If you’ve ever been exposed to a micromanager, you probably understand why I am assigning micromanagement to the ninth circle of hell.
Inferno (Italian for “Hell”) is the first part of Dante Alighieri’s 14th-century epic poem, The Divine Comedy. It tells of Dante’s journey through Hell, guided by the Roman poet Virgil. In the poem, Hell is depicted as nine circles of suffering located within the Earth.Dante describes an imaginary tour of Hell, describing the various categories of sinners and the way Hell has been organized into nine circles to deliver appropriate punishment to each type of sinner in various sections.
Dante describes the ninth circle as the one reserved for the very worst sinners in this world. In credit union land, I believe this is the micromanager.
The micromanager is a boss who has to make every decision and take the lead role in the performance of everything, frequently including each and every small step his or her employees take. If you have been there, you know what it feels like – they hover over you, they rarely consider your opinions or ideas, they take the credit when things go right and throw you under the bus when things go awry.
The symptoms of micromanagement
- Cannot effectively delegate.
- Delegates the mundane, easy to accomplish tasks that they personally don’t want to do.
- Delegates no real decision-making authority.
- Holds team accountable for results, but does not allow them to figure things out or learn as they go.
- Withholds opportunities for growth and development, which frequently comes from trying, failing and trying again.
If you are a micromanager, cut it out! It’s bad for business!
A 2003 survey by office products manufacturers Franklin Covey found that employees singled out micromanagement as the most significant barrier to productivity they faced. These findings were confirmed by a 2011 study published in the Journal of Experimental Psychology that showed people who believe they are being watched perform at a lower level.
If you are going through Hell, here are a few things to try:
- Perform well to remove any perception that he or she needs to micromanage you on a consistent basis. Be thorough in each of the commitments you are assigned and do what you say you are going to do.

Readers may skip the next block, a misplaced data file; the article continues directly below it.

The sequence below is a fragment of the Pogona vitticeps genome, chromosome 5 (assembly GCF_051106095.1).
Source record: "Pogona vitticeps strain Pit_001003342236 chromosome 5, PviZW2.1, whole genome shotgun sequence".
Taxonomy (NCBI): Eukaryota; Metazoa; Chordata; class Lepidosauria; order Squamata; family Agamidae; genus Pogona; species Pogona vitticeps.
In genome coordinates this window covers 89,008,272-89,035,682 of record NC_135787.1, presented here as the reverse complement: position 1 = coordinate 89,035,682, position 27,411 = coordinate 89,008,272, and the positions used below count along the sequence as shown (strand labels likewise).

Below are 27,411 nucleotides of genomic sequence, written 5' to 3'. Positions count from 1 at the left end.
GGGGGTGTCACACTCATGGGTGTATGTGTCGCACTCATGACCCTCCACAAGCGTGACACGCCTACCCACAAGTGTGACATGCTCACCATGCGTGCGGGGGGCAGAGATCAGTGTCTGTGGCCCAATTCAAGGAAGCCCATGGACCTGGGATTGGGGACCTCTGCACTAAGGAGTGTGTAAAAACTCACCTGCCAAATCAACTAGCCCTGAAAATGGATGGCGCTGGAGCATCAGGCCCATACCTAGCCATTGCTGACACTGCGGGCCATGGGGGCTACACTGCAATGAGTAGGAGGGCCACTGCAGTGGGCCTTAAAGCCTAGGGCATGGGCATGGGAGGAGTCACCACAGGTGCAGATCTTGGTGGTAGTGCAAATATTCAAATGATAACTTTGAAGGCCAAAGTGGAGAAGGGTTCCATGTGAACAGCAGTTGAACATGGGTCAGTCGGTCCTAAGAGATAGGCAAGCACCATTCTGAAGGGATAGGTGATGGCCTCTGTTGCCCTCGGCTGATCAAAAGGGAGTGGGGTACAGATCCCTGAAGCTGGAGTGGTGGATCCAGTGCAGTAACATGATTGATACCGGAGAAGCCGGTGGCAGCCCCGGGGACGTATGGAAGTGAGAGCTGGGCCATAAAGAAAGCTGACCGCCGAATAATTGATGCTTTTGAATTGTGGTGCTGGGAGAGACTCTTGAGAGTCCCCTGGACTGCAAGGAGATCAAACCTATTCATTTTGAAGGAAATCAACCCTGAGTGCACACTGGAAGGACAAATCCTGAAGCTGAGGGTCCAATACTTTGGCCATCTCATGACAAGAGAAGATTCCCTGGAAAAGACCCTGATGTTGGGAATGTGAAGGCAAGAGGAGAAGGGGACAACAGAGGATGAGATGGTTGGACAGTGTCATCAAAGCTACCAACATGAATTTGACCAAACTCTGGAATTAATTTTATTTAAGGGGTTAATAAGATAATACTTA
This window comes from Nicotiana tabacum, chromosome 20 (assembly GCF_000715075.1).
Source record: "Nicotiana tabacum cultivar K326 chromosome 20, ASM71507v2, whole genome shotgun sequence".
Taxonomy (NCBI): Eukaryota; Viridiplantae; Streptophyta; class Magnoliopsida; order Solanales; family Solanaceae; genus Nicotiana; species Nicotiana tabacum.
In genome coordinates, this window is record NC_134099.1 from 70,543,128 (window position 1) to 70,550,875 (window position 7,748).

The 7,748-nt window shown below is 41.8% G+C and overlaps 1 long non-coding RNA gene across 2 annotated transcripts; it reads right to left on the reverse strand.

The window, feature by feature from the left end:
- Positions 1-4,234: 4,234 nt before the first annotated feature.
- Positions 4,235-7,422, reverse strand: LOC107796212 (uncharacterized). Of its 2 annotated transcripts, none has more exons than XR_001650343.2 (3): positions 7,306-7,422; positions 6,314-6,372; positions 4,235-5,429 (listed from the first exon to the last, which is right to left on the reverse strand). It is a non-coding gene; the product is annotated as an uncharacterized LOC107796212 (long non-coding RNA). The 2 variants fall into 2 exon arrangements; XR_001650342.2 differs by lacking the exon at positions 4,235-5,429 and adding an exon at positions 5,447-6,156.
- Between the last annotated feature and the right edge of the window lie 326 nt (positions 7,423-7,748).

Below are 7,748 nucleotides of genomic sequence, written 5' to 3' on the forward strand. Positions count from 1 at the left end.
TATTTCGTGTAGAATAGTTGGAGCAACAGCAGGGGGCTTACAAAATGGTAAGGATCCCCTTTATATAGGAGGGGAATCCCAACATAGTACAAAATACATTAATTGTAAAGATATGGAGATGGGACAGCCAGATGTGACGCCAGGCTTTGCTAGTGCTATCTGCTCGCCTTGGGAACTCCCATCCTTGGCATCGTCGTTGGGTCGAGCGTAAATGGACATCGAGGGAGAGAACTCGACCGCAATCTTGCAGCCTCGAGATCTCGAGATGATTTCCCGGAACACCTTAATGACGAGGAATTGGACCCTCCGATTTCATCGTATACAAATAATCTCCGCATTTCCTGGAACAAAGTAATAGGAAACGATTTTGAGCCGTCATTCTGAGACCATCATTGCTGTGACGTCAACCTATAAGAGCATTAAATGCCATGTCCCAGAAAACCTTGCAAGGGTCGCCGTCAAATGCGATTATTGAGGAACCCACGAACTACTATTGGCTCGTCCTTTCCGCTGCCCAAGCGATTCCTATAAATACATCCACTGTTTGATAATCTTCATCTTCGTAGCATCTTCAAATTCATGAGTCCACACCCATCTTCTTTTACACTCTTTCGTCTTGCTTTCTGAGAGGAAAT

- Seek specific feedback on how you are performing. You’re not looking for a confrontation here, just a positive point that communicates your desire to continuously improve. Based on your consistently good performance and desire for continuous learning, it’s okay to let him or her know that you will do what you have been asked to do without constant supervision.
- Be the first to communicate how things are going, making sure that your boss feels informed and up-to-date. Provide timely, detailed reports and communicate the team’s next steps. Reassure your micromanager that things are progressing well. Taking the offense in communication may reduce the micromanager’s perceived need for hovering and initiating a daily barrage of questions that pull you and your team off task.
- Make sure you and your team understand how your assignment fits into the bigger picture, the credit union’s mission, vision and values. This will help with the decision-making process, and it will also communicate “upward” that you understand how what you are doing fits into the bigger picture.
- Finally, talk to your boss before it reaches a breaking point. In my experience, many micromanagers honestly don’t realize that they micromanage. Be respectful. Stress your commitment to doing a great job, and that with more responsibility you could do a better job and still meet the overall objectives. Stress your desire to learn and grow and how it might be limited with so little delegated responsibility. Finally, make sure you ask if there is anything you can do to improve the communication process.
Management isn’t easy. Managers must successfully decide where and how to allocate key resources and assets. It’s the consistent and successful alignment of resources that creates sustainability, growth, trust, and human development. Too little management and progress slows down or dies.
Where there is micromanagement, there is usually discouragement, lost opportunity, and, most importantly, a lack of trust. Opportunities are lost in wasted time by the manager who should be focused on more important things. Development and growth is lost when people are denied the opportunity to fail the first time. Trust is lost when a micromanager fails to allow people to manage their own areas.
If you feel like you are trapped in the ninth circle of Hell, I hope you find these suggestions useful and, like in Dante’s story, exclaim, “From there we came outside and saw the stars.”